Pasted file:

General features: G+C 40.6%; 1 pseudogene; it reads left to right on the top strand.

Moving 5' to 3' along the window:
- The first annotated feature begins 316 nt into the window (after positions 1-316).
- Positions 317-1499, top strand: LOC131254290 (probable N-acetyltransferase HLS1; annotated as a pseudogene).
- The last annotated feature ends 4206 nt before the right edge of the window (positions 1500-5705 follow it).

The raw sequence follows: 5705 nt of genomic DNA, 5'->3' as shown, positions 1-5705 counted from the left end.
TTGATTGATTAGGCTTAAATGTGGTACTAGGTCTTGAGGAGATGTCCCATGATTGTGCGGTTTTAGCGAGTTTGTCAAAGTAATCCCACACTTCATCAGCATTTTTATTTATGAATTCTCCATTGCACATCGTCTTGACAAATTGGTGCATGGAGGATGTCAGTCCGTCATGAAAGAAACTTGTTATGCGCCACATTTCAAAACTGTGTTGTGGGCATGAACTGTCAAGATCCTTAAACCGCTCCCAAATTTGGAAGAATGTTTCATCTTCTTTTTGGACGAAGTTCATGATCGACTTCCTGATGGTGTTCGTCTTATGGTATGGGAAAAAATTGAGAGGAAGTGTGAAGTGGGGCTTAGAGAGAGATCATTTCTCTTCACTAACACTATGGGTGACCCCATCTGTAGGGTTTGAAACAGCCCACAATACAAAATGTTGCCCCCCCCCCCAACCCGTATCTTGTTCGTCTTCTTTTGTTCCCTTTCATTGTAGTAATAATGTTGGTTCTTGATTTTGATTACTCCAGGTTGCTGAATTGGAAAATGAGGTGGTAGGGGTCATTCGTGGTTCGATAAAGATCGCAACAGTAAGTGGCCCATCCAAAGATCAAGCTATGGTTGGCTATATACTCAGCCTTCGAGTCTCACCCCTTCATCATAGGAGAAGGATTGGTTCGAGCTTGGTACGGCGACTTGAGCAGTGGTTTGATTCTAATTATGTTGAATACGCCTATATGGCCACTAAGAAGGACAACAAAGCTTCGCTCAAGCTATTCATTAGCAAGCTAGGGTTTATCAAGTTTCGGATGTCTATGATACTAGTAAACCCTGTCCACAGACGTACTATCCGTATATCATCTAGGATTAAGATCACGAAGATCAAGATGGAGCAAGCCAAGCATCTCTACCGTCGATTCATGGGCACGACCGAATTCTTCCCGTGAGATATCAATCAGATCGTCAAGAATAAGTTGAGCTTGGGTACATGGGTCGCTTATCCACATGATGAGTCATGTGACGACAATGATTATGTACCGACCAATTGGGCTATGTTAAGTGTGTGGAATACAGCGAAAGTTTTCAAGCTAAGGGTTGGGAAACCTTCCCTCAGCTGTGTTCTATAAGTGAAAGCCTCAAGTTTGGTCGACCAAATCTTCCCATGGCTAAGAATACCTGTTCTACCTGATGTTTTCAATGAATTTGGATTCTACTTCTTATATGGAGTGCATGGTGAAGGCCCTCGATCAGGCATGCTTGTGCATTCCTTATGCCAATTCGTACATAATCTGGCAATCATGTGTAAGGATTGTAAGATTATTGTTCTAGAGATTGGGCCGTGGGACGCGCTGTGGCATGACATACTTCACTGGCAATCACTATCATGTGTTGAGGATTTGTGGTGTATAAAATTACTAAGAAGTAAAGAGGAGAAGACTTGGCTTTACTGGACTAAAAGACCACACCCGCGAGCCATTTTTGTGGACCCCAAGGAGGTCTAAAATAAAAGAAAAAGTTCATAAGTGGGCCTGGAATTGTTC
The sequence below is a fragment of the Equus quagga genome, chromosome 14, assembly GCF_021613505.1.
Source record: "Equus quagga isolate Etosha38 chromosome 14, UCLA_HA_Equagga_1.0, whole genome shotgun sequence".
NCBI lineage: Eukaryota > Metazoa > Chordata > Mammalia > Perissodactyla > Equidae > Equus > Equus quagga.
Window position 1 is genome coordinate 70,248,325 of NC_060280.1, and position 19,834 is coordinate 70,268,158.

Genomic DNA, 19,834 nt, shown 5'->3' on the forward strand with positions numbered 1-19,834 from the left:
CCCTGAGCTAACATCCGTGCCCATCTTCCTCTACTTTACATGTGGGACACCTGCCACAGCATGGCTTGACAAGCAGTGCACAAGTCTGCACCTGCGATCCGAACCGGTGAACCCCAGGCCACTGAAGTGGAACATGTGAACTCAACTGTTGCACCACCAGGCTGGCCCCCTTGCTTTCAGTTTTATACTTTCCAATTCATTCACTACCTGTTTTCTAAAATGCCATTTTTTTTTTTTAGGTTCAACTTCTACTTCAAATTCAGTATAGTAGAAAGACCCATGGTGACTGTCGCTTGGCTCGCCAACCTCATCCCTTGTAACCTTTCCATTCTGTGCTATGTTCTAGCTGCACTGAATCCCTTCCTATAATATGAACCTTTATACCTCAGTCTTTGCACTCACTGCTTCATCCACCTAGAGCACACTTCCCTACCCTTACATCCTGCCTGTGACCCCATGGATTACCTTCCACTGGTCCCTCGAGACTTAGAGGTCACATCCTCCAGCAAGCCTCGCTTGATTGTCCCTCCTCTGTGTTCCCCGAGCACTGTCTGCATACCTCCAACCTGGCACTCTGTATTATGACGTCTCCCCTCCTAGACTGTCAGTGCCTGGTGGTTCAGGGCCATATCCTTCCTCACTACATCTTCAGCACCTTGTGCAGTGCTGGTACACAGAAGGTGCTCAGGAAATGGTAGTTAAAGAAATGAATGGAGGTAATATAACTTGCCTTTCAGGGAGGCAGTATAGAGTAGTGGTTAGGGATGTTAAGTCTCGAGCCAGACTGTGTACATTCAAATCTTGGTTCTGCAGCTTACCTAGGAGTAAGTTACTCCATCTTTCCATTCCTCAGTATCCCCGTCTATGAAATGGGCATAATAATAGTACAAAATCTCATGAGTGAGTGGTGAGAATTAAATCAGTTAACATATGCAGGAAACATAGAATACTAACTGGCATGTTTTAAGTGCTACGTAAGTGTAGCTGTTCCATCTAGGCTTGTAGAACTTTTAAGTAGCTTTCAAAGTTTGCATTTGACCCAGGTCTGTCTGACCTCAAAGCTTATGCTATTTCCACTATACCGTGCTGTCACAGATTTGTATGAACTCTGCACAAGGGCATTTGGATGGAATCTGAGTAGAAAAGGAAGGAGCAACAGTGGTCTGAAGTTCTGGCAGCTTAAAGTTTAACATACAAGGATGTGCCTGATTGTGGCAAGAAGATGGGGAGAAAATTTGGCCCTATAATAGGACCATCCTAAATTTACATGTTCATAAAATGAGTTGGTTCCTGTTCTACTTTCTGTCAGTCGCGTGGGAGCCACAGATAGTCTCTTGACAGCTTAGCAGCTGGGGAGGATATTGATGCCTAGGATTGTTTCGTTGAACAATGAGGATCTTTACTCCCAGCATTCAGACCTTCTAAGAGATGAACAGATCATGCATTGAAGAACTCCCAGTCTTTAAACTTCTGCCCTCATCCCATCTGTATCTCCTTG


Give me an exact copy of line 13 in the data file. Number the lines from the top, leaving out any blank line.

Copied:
CCCTGAGCTAACATCCGTGCCCATCTTCCTCTACTTTACATGTGGGACACCTGCCACAGCATGGCTTGACAAGCAGTGCACAAGTCTGCACCTGCGATCCGAACCGGTGAACCCCAGGCCACTGAAGTGGAACATGTGAACTCAACTGTTGCACCACCAGGCTGGCCCCCTTGCTTTCAGTTTTATACTTTCCAATTCATTCACTACCTGTTTTCTAAAATGCCATTTTTTTTTTTTAGGTTCAACTTCTACTTCAAATTCAGTATAGTAGAAAGACCCATGGTGACTGTCGCTTGGCTCGCCAACCTCATCCCTTGTAACCTTTCCATTCTGTGCTATGTTCTAGCTGCACTGAATCCCTTCCTATAATATGAACCTTTATACCTCAGTCTTTGCACTCACTGCTTCATCCACCTAGAGCACACTTCCCTACCCTTACATCCTGCCTGTGACCCCATGGATTACCTTCCACTGGTCCCTCGAGACTTAGAGGTCACATCCTCCAGCAAGCCTCGCTTGATTGTCCCTCCTCTGTGTTCCCCGAGCACTGTCTGCATACCTCCAACCTGGCACTCTGTATTATGACGTCTCCCCTCCTAGACTGTCAGTGCCTGGTGGTTCAGGGCCATATCCTTCCTCACTACATCTTCAGCACCTTGTGCAGTGCTGGTACACAGAAGGTGCTCAGGAAATGGTAGTTAAAGAAATGAATGGAGGTAATATAACTTGCCTTTCAGGGAGGCAGTATAGAGTAGTGGTTAGGGATGTTAAGTCTCGAGCCAGACTGTGTACATTCAAATCTTGGTTCTGCAGCTTACCTAGGAGTAAGTTACTCCATCTTTCCATTCCTCAGTATCCCCGTCTATGAAATGGGCATAATAATAGTACAAAATCTCATGAGTGAGTGGTGAGAATTAAATCAGTTAACATATGCAGGAAACATAGAATACTAACTGGCATGTTTTAAGTGCTACGTAAGTGTAGCTGTTCCATCTAGGCTTGTAGAACTTTTAAGTAGCTTTCAAAGTTTGCATTTGACCCAGGTCTGTCTGACCTCAAAGCTTATGCTATTTCCACTATACCGTGCTGTCACAGATTTGTATGAACTCTGCACAAGGGCATTTGGATGGAATCTGAGTAGAAAAGGAAGGAGCAACAGTGGTCTGAAGTTCTGGCAGCTTAAAGTTTAACATACAAGGATGTGCCTGATTGTGGCAAGAAGATGGGGAGAAAATTTGGCCCTATAATAGGACCATCCTAAATTTACATGTTCATAAAATGAGTTGGTTCCTGTTCTACTTTCTGTCAGTCGCGTGGGAGCCACAGATAGTCTCTTGACAGCTTAGCAGCTGGGGAGGATATTGATGCCTAGGATTGTTTCGTTGAACAATGAGGATCTTTACTCCCAGCATTCAGACCTTCTAAGAGATGAACAGATCATGCATTGAAGAACTCCCAGTCTTTAAACTTCTGCCCTCATCCCATCTGTATCTCCTTG